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It’s that time of year again. The time for fresh starts, new goals, and resolutions. This includes setting fitness, physical activity, recreation, and exercise goals for many. With endless experts and information overload available, it can be a daunting task to answer the question of, what’s best for my health?

The short answer for most of us is, “more than I am currently doing right now.” Moving more has enormous benefits for everyone no matter your age, sex, race, or current level of fitness. This includes people with chronic disease, disability, as well as women who are pregnant.

What sorts of benefits?

The list is extensive, including a lower risk of all-cause mortality, cardiovascular disease, diabetes, cancer, dementia, falls, reduced anxiety, and improved sleep to name a few. Benefits of muscle strengthening include increased bone strength and muscular fitness.

Strength training can help you retain muscle mass, both during weight loss, and as you age.

For substantial health benefits, the Physical Activity Guidelines for Americans recommends 150-300 minutes of moderate intensity aerobic physical activity or 75 minutes of vigorous intensity aerobic activity, or a combination of the two ideally spread throughout the week. That’s around 20 minutes of moderate intensity or about 10 minutes of vigorous intensity per day. Adults should also do strengthening activities 2 or more days a week.

What does intensity mean?

Intensity is relative. An inactive person might find a particular activity more intense while an active person may find that activity relatively easy. Some general examples of moderate intensity activities include: a brisk walk, recreational swimming, biking <10mph, line dancing, yoga, and general yard work. Vigorous intensity exercises might include: jogging or running, lap swimming, cycling >10mph, jump rope, hiking uphill or with a heavy pack, HIIT.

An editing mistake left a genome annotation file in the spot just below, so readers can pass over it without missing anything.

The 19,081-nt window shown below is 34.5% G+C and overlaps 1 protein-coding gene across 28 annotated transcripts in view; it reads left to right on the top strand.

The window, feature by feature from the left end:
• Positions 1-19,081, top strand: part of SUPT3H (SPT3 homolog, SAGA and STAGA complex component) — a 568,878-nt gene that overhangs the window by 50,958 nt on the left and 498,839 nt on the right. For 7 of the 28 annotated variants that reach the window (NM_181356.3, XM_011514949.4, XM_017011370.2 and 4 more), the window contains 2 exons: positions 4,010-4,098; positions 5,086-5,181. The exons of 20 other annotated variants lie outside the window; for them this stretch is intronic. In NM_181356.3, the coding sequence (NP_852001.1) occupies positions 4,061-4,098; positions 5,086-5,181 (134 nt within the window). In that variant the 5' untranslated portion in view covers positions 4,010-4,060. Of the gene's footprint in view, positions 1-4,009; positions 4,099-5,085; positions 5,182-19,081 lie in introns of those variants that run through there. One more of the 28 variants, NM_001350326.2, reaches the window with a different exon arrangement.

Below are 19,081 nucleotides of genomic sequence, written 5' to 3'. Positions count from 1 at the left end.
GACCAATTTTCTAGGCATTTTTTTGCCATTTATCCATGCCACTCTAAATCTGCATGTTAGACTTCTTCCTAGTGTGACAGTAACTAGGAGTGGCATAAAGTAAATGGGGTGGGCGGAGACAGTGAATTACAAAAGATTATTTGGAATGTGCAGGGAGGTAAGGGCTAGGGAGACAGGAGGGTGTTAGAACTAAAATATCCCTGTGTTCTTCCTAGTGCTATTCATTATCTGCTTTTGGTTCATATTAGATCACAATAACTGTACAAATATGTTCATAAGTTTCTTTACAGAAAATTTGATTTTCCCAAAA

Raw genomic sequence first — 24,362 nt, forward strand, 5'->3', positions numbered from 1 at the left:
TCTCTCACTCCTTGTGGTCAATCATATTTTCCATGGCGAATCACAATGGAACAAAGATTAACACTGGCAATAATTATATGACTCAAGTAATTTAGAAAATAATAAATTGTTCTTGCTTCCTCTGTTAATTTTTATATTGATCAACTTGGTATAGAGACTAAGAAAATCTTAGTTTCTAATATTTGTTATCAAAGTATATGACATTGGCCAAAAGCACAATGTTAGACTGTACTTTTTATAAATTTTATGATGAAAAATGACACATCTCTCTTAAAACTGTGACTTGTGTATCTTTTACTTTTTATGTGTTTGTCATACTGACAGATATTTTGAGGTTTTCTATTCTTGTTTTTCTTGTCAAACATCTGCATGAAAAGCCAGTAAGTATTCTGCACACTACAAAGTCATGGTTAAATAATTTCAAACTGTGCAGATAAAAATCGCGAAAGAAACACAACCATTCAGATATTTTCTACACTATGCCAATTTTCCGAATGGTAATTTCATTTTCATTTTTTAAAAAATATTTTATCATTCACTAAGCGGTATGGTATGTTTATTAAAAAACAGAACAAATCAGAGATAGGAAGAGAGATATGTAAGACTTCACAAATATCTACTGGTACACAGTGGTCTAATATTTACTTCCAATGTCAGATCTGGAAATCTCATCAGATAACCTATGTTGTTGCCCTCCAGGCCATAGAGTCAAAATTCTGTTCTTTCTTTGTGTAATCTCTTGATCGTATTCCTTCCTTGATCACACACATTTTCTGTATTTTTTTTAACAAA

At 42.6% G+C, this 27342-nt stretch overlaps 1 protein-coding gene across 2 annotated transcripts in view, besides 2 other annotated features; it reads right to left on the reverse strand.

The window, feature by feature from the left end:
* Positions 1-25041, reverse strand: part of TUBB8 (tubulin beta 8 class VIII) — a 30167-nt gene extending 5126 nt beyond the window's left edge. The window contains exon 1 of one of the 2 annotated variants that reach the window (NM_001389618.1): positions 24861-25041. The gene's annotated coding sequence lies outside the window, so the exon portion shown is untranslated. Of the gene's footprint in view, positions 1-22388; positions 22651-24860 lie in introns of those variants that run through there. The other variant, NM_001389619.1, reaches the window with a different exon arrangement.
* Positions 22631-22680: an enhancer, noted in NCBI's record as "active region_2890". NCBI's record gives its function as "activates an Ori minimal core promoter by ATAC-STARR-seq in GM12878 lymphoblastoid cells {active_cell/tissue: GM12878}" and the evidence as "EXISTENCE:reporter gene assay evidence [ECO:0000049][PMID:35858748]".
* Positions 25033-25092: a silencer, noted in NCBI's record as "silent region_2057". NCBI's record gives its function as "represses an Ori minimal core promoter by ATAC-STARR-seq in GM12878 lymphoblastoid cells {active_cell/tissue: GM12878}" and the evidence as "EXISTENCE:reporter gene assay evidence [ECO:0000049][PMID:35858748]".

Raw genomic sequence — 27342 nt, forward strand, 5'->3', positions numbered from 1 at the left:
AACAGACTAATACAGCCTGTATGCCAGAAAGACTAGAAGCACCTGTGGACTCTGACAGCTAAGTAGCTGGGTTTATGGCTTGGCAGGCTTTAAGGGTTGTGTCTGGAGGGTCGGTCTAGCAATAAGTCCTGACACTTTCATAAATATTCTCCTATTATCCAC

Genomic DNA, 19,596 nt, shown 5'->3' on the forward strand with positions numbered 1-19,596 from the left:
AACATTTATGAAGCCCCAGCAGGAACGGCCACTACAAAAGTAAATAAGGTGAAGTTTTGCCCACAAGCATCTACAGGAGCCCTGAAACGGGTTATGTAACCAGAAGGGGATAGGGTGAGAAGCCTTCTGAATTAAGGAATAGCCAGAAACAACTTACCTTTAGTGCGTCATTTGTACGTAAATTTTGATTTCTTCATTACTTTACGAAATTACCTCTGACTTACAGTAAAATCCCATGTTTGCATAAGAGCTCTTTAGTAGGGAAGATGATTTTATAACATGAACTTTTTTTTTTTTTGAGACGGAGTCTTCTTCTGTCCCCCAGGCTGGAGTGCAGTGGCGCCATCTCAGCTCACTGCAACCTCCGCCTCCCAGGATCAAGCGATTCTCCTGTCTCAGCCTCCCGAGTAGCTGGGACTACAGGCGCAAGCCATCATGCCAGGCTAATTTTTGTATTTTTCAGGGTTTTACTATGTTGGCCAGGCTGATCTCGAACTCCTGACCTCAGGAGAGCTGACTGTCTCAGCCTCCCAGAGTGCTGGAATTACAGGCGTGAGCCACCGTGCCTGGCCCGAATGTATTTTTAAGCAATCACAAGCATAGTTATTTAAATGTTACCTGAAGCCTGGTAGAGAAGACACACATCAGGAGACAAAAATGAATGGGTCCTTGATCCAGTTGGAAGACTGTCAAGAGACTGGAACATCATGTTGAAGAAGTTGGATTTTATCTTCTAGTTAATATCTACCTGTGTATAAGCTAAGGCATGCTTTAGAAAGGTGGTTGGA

How to use the “talk test”

A good test for yourself is the “talk test.” During moderate intensity activity, you can talk but not sing while performing the activity. During vigorous intensity activity, you cannot say more than a few words without needing to take a breath.

Muscle strengthening exercises are performed at a higher intensity where your muscles are doing more work than you would normally do during your daily activities and life. Examples include lifting weights, using resistance bands, calisthenics, heavy gardening, and carrying heavy loads.

A good goal would be to train major muscle groups in your legs, hips, back, chest, trunk, shoulders, and arms 2 times a week. The intensity should be high enough that when you finish an exercise you find it difficult to perform another repetition, with exercise sets typically finishing in less than 12 repetitions.

Start moving today

Are you feeling intimidated by all these minutes? Don’t feel like you have to do all of these all at once! Just moving more matters. The greatest change in health benefits comes from moving 0 minutes to 60 a week. That’s less than 10 minutes a day with no duration minimum. Already active? More is still better, with benefits extending beyond 300 minutes of physical activity without health detriment.

In 2023 park a little farther away, take the stairs, and choose to move more.

Don’t rush! Injury is more likely if you increase your activity too quickly. It’s not the load that hurts you, it’s the load you aren’t prepared for.

Have an injury or pain that you feel is limiting you from pursuing these guidelines? Schedule an evaluation so that we can work together to get you back to doing what you want. We are here to help.

For more information about the physical activity guidelines refer to the primary source for this
post at: https://health.gov/sites/default/files/2019-09/Physical_Activity_Guidelines_2nd_edition.pdf